• The guidelines include the creation of a national registry to plan future patient services.
  • The registry will also collect useful data, such as the location of patients to identify areas of high concentration, ethnicity or other characteristics, age distribution, records of deaths and their cause.
  • 20% of patients can afford treatment, the government should ensure that all patients get it free.
  • Such free treatment is given in States such as Rajasthan, Uttar Pradesh, West Bengal, Odisha and Karnataka besides Delhi, and others should follow suit.
  • All chelation drugs should be made available free because one drug does not suit all.

Not Address in the policy

The policy, makes no reference to carrier testing for relatives of patients. In Pakistan, a law making carrier testing compulsory for relatives of Thalassaemia patients was passed in February. A similar system is in place in Dubai, Abu Dhabi and Saudi Arabia.

Source : The Hindu

GS II : Issues relating to development and management of Social Sector/Services relating to Health, Education, Human Resources

Jaitley releases National Trade Facilitation Action Plan

Why In news ?

Finance Minister released the National Trade Facilitation Action Plan and  the WTO-Trade Facilitation Agreement (TFA) coming into force on February 22, 2017.

National Trade Facilitation Action Plan

Aim : To transform cross border clearance ecosystem through efficient, transparent, risk based, coordinated, digital, seamless and technology driven procedures which are supported by state-of-the-art sea ports, airports and land borders.

  • The action plan lists out specific activities which would be carried out by all regulatory agencies like Customs, FSSAI, Drug Controller.
  • It also covers many activities in the areas of infrastructure augmentation, particularly the road and rail infrastructure leading to ports and the infrastructure within ports, airports, ICDs, land customs stations that cuts across all stakeholders for which various ministries like shipping, civil aviation, railways, road transport and highways, home affairs, finance and commerce have been assigned specified targets.
  • The statement said all actions covered under the plan have been categorised by prioritising the activities into short, mid and long term.
  • National plan would be monitored by the steering committee (the operational arm of the National Committee on Trade Facilitation) chaired by the revenue secretary and the commerce secretary.

The NCTF comprises stakeholders from the government and the private sector, including trade community. The NCTF has adopted a 76-point National Trade Facilitation Action Plan (NTFAP) which is a reflection of the government’s commitment to implement the TFA.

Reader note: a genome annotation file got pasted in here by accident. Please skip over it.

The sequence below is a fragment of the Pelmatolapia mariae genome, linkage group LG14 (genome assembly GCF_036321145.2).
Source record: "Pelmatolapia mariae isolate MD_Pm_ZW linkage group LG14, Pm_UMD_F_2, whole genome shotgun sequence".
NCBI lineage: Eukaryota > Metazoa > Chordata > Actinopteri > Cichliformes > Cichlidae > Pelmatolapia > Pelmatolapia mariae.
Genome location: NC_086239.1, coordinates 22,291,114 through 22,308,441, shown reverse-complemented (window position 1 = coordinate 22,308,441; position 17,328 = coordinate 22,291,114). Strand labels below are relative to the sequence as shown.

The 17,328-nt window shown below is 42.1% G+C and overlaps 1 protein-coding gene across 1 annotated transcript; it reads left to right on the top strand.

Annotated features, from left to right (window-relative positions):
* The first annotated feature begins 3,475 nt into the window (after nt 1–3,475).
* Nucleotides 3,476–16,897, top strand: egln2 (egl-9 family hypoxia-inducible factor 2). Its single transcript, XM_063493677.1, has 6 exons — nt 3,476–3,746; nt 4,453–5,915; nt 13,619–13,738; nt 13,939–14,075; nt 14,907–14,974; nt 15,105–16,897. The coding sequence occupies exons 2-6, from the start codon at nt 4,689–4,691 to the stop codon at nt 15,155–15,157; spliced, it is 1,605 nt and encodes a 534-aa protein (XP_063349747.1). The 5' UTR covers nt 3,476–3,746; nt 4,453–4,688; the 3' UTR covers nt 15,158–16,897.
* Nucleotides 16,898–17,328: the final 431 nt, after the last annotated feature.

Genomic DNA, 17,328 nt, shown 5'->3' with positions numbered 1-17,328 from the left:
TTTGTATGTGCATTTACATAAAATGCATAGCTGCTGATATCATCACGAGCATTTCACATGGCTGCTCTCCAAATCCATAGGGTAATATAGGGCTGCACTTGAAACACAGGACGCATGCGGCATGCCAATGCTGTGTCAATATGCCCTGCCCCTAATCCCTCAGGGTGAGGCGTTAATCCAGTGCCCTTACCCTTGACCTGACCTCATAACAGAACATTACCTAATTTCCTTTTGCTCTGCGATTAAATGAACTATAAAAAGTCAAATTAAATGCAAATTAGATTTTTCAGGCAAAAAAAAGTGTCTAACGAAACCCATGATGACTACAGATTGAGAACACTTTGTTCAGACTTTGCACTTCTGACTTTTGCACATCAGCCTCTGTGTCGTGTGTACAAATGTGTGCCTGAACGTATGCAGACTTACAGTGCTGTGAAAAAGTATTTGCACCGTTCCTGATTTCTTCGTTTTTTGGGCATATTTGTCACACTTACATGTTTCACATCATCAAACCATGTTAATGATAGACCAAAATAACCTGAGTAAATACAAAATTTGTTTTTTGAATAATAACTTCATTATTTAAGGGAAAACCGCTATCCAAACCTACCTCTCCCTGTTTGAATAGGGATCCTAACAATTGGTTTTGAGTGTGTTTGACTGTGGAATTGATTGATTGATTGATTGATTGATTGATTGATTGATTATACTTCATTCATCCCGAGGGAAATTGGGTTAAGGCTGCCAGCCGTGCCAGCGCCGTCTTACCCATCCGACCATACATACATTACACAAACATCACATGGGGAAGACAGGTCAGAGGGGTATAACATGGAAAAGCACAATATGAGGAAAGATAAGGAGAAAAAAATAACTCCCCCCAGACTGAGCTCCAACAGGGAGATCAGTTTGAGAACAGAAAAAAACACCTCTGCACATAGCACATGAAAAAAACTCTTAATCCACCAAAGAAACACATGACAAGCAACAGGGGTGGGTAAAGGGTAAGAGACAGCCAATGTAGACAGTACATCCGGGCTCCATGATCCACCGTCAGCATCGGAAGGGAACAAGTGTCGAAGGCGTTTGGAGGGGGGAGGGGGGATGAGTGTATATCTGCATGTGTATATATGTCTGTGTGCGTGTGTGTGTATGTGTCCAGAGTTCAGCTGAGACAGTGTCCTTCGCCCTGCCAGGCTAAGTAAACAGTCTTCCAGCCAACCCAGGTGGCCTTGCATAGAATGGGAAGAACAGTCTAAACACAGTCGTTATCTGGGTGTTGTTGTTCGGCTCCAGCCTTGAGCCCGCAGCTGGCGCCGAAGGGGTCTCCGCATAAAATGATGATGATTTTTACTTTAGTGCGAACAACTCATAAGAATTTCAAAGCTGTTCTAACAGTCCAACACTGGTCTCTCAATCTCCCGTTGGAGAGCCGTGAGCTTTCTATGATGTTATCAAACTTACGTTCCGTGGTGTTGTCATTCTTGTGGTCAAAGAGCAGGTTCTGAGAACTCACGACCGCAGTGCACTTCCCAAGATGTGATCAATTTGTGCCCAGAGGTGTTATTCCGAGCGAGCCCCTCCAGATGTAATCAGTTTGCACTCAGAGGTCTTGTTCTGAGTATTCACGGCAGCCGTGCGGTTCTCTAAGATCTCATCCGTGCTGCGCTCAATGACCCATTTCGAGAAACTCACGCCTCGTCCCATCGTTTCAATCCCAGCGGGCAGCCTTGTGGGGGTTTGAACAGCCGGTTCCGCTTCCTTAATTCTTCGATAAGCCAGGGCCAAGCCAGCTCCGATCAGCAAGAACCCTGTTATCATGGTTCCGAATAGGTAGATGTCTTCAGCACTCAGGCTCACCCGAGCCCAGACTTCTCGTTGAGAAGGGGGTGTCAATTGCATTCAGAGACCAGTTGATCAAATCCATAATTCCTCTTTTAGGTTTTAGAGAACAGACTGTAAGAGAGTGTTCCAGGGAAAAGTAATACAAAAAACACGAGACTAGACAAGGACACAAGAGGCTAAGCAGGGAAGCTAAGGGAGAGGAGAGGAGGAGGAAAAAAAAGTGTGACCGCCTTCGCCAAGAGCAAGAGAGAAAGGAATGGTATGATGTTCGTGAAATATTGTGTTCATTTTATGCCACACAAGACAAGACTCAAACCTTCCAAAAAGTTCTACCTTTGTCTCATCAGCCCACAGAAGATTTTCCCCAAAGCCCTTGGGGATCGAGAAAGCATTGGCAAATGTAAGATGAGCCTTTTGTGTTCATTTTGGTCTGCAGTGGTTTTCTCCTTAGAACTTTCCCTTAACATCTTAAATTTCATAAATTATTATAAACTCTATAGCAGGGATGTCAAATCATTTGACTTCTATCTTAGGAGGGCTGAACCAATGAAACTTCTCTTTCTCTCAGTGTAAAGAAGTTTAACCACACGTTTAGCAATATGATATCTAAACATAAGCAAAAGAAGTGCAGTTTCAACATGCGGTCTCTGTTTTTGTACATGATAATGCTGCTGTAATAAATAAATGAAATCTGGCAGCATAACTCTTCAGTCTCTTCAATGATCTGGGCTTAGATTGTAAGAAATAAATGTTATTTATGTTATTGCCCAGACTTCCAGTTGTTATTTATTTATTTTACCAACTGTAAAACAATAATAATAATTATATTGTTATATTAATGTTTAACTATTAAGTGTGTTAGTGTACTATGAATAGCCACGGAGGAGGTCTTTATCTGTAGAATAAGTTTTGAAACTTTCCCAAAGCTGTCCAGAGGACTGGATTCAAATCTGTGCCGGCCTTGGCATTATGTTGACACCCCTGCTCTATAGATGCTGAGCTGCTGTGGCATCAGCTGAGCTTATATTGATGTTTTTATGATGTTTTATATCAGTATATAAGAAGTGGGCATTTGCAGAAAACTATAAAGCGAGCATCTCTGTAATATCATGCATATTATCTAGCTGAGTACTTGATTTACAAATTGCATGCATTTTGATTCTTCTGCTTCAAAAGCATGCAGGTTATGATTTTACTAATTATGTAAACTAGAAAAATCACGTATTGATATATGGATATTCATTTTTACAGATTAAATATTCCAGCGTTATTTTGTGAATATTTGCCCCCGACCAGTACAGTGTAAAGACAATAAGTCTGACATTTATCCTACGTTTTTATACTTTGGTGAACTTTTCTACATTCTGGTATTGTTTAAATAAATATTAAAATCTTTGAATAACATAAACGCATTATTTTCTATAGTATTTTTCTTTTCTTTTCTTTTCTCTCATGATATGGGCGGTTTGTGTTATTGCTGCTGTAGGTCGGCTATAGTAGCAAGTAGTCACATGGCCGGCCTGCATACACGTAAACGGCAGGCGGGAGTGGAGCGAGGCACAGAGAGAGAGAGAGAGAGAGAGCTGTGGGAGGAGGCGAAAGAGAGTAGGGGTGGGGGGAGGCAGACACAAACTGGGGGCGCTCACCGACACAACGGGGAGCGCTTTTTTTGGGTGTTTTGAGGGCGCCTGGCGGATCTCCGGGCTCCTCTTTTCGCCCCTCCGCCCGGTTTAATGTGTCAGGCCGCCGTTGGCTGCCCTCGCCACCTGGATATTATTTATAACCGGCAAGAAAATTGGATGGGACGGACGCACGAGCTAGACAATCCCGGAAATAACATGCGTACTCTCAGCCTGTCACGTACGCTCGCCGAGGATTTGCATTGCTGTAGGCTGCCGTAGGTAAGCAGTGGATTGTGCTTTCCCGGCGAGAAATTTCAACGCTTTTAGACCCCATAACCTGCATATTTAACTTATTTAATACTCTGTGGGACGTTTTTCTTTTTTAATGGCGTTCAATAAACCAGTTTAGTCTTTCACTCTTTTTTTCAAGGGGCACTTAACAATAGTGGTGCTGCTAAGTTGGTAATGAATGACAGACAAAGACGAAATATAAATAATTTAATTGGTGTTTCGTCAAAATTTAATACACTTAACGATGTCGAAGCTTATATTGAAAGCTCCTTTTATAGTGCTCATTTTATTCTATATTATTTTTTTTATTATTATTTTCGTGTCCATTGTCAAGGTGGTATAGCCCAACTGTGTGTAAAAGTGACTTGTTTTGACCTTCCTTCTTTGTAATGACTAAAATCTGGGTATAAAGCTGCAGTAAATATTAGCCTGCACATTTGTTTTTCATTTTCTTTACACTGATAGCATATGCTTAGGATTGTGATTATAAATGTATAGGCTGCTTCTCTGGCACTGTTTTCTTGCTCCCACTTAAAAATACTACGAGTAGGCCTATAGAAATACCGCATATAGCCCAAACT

Source : The Hindu

GS II : Government policies and interventions for development in various sectors and issues arising out of their design and implementation

Government mulls insurance cover for digital transaction frauds

Why in news ?

The government is considering based on the recommendations of the Chandrababu Naidu committee on digital payment security, including insurance cover for the victims of fraudulent digital transactions.


  • Interim report suggested several measures for digital payment security, including an insurance scheme to cover losses incurred in digital transactions on account of fraud, etc.
  • In order to address the apprehension of the general public in adopting digital payments, the scheme should target low-ticket transactions to cover the vulnerable sections like small merchants, farmers etc.

Fraudulent digital transaction

According to the report submitted in the Parliament

  • Number of fraudulent digital transactions in comparison to the total number of digital transactions was negligible and the government was taking steps to curb those frauds.
  • Around 1,200 crore digital transactions take place annually in the country. Of these, between 0.005 per cent and 0.007 per cent are fraudulent transactions.
  • Prepaid payment instruments, including e-wallets, the Reserve Bank of India (RBI) has started maintaining provisional data of fraudulent transactions.

Source : The Hindu

GS II : Government policies and interventions for development in various sectors and issues arising out of their design and implementation

Untrained teachers get 2 years to qualify

The Lok Sabha passed a Bill that offers untrained teachers teaching in schools time till March 31, 2019, to acquire B.El. Ed (Bachelor of Elementary Education) or D. El. Ed. (Diploma in Elementary Education) qualifications to hold their jobs as teachers.

How it done ?